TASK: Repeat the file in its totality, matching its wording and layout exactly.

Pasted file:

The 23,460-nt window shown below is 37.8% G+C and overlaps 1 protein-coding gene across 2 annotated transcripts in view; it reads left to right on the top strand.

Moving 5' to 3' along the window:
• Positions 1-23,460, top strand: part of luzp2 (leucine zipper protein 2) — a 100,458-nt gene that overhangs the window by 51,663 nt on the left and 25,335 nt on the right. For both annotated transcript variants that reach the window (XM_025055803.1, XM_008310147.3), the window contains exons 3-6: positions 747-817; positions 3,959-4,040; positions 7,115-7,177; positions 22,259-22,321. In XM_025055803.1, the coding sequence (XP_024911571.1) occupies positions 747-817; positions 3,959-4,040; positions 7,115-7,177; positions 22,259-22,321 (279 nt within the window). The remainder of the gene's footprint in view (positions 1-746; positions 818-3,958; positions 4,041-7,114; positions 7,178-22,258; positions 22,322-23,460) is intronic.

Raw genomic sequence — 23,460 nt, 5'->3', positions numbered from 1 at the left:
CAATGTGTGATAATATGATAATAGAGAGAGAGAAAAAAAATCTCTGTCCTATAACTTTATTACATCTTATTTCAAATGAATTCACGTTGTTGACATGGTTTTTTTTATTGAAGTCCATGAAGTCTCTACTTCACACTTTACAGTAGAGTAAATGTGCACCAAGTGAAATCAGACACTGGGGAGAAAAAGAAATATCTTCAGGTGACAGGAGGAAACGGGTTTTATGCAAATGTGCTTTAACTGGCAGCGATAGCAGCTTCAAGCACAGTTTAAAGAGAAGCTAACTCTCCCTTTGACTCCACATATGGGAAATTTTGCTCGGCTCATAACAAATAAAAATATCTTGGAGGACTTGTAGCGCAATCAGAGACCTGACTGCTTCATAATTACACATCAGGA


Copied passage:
The 23,460-nt window shown below is 37.8% G+C and overlaps 1 protein-coding gene across 2 annotated transcripts in view; it reads left to right on the top strand.

Moving 5' to 3' along the window:
• Positions 1-23,460, top strand: part of luzp2 (leucine zipper protein 2) — a 100,458-nt gene that overhangs the window by 51,663 nt on the left and 25,335 nt on the right. For both annotated transcript variants that reach the window (XM_025055803.1, XM_008310147.3), the window contains exons 3-6: positions 747-817; positions 3,959-4,040; positions 7,115-7,177; positions 22,259-22,321. In XM_025055803.1, the coding sequence (XP_024911571.1) occupies positions 747-817; positions 3,959-4,040; positions 7,115-7,177; positions 22,259-22,321 (279 nt within the window). The remainder of the gene's footprint in view (positions 1-746; positions 818-3,958; positions 4,041-7,114; positions 7,178-22,258; positions 22,322-23,460) is intronic.

Raw genomic sequence — 23,460 nt, 5'->3', positions numbered from 1 at the left:
CAATGTGTGATAATATGATAATAGAGAGAGAGAAAAAAAATCTCTGTCCTATAACTTTATTACATCTTATTTCAAATGAATTCACGTTGTTGACATGGTTTTTTTTATTGAAGTCCATGAAGTCTCTACTTCACACTTTACAGTAGAGTAAATGTGCACCAAGTGAAATCAGACACTGGGGAGAAAAAGAAATATCTTCAGGTGACAGGAGGAAACGGGTTTTATGCAAATGTGCTTTAACTGGCAGCGATAGCAGCTTCAAGCACAGTTTAAAGAGAAGCTAACTCTCCCTTTGACTCCACATATGGGAAATTTTGCTCGGCTCATAACAAATAAAAATATCTTGGAGGACTTGTAGCGCAATCAGAGACCTGACTGCTTCATAATTACACATCAGGA